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Feminism: the Elusive Female Figure in Firewatch

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The digital game Firewatch adheres to the adventure game genre exhibiting tropes that align it to the journey story. The protagonist, Henry, takes a summer position as a forrester in an attempted abscond from his personal tribulations. The game descends from the fantasy of an idealized heteronormative lifestyle to the tragic reality of Julia’s early onset. Alzheimer’s and Henry’s DUI conviction. Henry is sequestered from society and is confined to the watchtower upon arrival to the forest. Henry’s only and elusive companion, Delilah, is never physically depicted on screen, however she delegates Henry’s daily assignments. Henry’s predilection for frontier life is irrelevant in that the game is structured as a walking simulation. The simulation structure becomes increasingly ominous with the initial breaking of the window. (Campo Santo). The player is subsequently juxtapositioned between two genres for the remainder of the game. The game recycles horror tropes to offset the placid nature setting. Firewatch resolves with the annihilation of the forest and the reemergence of Henry and Delilah into society.

Firewatch implores the narratological lense of Feminism in discerning the thematic aspect of the game. Campo Santo attempted to illustrate the process of male maturity through challenges imposed by incendiary terrain. Henry is forced to flee from the environment when the metaphorical trials are completed. According to Gender studies scholar Evan Watts, Digital Games set in anti-utopian societies with domineering male protagonist frequently subset the masculine influenced tropes of Protectionism and the allocation of control to aide in the engenderment of female autonomy. Although, Campo Santo appears to endorse the conventional tropes that Watt’s delineated as masculine idealism, the feminist perspective of empowerment subverts the initial imagery of masculinity. The dialogue options in Firewatch reflects an interplay between masculine tropes and the disillusionment of masculine tropes to render a feminist criticism of emancipation. The article, “Ruin, Gender and Digital Games” by Evan Watts is paramount to the gestation of female entitlements by subverting the democracy in conventional digital game societies to expose their misogynistic regulations. Watts deploys three paradigms that remonstrate the fallacy of Patriarchy to characterize women: “ Bioshock, Fallout 3 and Silent Hill” (Watts 253). The paradigms contribute to the generation of two integral concepts that typify masculine idealism: Protectionism and the allocation of control. The notion of protectionism is the requisite of a male figure to preserve the innocence of a female from the corruption of society. The allocation of control addresses the masculine repression of female desires to maintain their depotistic power over women. The dichotomous concepts are expressed in the feminist perception of Firewatch.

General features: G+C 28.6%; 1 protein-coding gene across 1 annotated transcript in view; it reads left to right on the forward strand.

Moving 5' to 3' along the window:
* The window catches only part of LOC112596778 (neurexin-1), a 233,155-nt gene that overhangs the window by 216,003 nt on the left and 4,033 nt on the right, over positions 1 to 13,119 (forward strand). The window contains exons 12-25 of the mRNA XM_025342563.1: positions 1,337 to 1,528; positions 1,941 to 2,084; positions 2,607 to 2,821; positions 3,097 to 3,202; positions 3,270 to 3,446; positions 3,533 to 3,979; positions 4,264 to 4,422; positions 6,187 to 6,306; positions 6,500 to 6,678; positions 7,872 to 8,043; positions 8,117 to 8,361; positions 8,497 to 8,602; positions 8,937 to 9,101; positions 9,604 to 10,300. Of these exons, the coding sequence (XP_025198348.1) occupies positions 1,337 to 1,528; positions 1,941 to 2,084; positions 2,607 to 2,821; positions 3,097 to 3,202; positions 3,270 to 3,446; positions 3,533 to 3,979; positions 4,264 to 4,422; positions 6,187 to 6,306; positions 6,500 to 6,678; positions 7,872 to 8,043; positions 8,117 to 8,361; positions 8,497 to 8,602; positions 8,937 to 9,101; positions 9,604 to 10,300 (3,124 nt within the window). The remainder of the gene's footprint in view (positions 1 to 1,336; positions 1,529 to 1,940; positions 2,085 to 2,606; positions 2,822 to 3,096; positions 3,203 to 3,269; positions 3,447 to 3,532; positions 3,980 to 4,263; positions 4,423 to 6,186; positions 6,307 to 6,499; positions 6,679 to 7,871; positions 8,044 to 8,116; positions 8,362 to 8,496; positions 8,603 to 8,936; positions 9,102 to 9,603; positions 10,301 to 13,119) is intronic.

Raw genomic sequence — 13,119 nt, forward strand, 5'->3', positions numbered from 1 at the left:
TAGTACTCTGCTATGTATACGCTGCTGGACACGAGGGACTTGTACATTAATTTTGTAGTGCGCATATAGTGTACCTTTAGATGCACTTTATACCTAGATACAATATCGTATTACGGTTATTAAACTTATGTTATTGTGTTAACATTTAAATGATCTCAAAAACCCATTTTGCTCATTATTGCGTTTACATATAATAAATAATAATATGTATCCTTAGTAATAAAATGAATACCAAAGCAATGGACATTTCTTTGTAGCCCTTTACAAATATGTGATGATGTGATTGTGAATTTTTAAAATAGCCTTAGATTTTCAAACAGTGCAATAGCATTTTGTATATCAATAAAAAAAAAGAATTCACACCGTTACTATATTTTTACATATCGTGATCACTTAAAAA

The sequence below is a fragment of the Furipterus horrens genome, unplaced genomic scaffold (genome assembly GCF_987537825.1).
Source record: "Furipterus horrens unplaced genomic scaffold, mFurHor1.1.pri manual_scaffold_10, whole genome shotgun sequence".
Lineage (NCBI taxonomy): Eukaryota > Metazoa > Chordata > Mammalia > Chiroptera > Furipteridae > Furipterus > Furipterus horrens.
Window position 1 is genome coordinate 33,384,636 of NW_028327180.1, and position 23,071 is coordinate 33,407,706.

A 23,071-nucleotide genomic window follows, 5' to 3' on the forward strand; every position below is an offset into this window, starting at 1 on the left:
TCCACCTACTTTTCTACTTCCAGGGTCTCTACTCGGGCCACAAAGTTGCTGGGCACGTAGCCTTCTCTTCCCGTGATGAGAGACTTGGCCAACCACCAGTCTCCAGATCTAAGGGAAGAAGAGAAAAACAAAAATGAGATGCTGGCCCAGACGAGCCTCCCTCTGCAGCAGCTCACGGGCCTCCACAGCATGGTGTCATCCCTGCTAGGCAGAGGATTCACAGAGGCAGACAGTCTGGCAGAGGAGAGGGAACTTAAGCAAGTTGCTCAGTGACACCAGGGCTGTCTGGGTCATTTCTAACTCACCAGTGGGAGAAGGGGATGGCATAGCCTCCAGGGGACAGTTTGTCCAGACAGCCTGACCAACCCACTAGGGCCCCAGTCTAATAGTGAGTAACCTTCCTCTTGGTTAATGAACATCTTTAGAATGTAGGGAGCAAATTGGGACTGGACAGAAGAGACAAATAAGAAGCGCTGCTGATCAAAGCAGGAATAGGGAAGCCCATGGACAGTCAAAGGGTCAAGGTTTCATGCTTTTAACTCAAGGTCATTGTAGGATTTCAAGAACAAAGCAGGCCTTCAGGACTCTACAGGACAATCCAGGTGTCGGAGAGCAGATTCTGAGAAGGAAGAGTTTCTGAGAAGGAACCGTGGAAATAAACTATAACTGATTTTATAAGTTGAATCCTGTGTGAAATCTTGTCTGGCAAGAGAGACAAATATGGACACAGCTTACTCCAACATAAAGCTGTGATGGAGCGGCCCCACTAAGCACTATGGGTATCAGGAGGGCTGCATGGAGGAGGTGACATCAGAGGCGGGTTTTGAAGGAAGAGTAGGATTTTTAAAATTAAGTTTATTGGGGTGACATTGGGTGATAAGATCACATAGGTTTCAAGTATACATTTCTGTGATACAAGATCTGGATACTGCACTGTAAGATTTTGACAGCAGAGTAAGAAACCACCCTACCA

In the preamble, of Firewatch the player is given dialogue options that frame Henry’s personality and systematic choices through the remainder of the game. The framed narrative precedes with linear anticipation until the acceleration of Julia’s deteriorating condition. The game presents Henry with dueling opportunities to deal with Julia’s maign illness. “You decide to move her into a full time care facility or You are determined to take care of her by yourself” (Campo Santo). The designated options embody the philosophy of masculine protectionism in men desiring to suppress the emergence of female independence. The repercussions of Henry’s decision immortalize the victimization of Julia. Julia’s departure to a nursing home enforces the salience of Watts associations of femininity. “Marginalizing women forcing them into roles of domesticity, passivity and subordination” (Watts 250). Campo Santo makes Julia a kismet victim of a terminal illness to scrutinize the defraudation of women by denial of their vocal presence. The latter option depicts a similar instance of female oppression, Henry is portraying the ubiquitous masculine protector role as Julia’s caretaker. The protector model is governed by patriarchy in prescribing the inherited traits of strength, persistence and infallibility to men; giving credence to their guardianship over women. Campo Santo defines Julia through the perception of Henry by denying the revelation of Julia’s sentiments on her infirmity. Julia’s transparency is systemic of a society that valorizes masculine intuition and thwarts the intelligence of women. The trope of subordination is the raison d’ etre of the Patriarchy in Firewatch and evolves to address Julia’s outward obedience to Henry. Watts examines the digital game BioShock as an epithet to redress the nefarious potential of masculine oversight. The presentation of the female characters in Bioshock is that of children or “Little Sisters.